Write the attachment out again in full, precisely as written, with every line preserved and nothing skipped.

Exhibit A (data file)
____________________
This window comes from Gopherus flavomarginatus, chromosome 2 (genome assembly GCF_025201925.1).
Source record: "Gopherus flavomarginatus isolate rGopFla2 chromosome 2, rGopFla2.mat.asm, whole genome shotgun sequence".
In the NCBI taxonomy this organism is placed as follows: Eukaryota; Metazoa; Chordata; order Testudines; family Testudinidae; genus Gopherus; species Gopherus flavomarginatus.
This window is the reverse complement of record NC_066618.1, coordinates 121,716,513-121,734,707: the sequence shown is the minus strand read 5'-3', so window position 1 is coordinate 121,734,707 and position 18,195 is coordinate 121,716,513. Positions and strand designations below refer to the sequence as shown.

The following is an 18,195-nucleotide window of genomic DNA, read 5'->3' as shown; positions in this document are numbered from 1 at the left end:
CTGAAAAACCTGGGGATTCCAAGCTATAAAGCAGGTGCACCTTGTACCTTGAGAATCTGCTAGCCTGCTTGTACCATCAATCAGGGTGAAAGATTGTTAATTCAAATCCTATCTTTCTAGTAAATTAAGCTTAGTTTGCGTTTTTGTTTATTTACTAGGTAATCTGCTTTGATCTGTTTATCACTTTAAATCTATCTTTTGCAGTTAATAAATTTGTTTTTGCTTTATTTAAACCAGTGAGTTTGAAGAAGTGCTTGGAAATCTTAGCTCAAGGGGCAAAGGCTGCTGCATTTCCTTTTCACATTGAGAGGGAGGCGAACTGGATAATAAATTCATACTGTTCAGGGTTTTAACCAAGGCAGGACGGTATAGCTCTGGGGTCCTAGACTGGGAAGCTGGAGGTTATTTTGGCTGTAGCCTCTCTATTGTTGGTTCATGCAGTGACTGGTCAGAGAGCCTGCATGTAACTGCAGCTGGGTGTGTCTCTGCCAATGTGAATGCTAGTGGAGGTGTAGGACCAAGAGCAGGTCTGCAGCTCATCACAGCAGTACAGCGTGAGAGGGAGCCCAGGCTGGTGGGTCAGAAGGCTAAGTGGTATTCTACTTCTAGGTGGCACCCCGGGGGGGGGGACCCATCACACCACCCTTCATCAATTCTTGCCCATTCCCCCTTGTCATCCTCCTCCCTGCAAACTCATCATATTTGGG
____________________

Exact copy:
This window comes from Gopherus flavomarginatus, chromosome 2 (genome assembly GCF_025201925.1).
Source record: "Gopherus flavomarginatus isolate rGopFla2 chromosome 2, rGopFla2.mat.asm, whole genome shotgun sequence".
In the NCBI taxonomy this organism is placed as follows: Eukaryota; Metazoa; Chordata; order Testudines; family Testudinidae; genus Gopherus; species Gopherus flavomarginatus.
This window is the reverse complement of record NC_066618.1, coordinates 121,716,513-121,734,707: the sequence shown is the minus strand read 5'-3', so window position 1 is coordinate 121,734,707 and position 18,195 is coordinate 121,716,513. Positions and strand designations below refer to the sequence as shown.

The following is an 18,195-nucleotide window of genomic DNA, read 5'->3' as shown; positions in this document are numbered from 1 at the left end:
CTGAAAAACCTGGGGATTCCAAGCTATAAAGCAGGTGCACCTTGTACCTTGAGAATCTGCTAGCCTGCTTGTACCATCAATCAGGGTGAAAGATTGTTAATTCAAATCCTATCTTTCTAGTAAATTAAGCTTAGTTTGCGTTTTTGTTTATTTACTAGGTAATCTGCTTTGATCTGTTTATCACTTTAAATCTATCTTTTGCAGTTAATAAATTTGTTTTTGCTTTATTTAAACCAGTGAGTTTGAAGAAGTGCTTGGAAATCTTAGCTCAAGGGGCAAAGGCTGCTGCATTTCCTTTTCACATTGAGAGGGAGGCGAACTGGATAATAAATTCATACTGTTCAGGGTTTTAACCAAGGCAGGACGGTATAGCTCTGGGGTCCTAGACTGGGAAGCTGGAGGTTATTTTGGCTGTAGCCTCTCTATTGTTGGTTCATGCAGTGACTGGTCAGAGAGCCTGCATGTAACTGCAGCTGGGTGTGTCTCTGCCAATGTGAATGCTAGTGGAGGTGTAGGACCAAGAGCAGGTCTGCAGCTCATCACAGCAGTACAGCGTGAGAGGGAGCCCAGGCTGGTGGGTCAGAAGGCTAAGTGGTATTCTACTTCTAGGTGGCACCCCGGGGGGGGGGACCCATCACACCACCCTTCATCAATTCTTGCCCATTCCCCCTTGTCATCCTCCTCCCTGCAAACTCATCATATTTGGG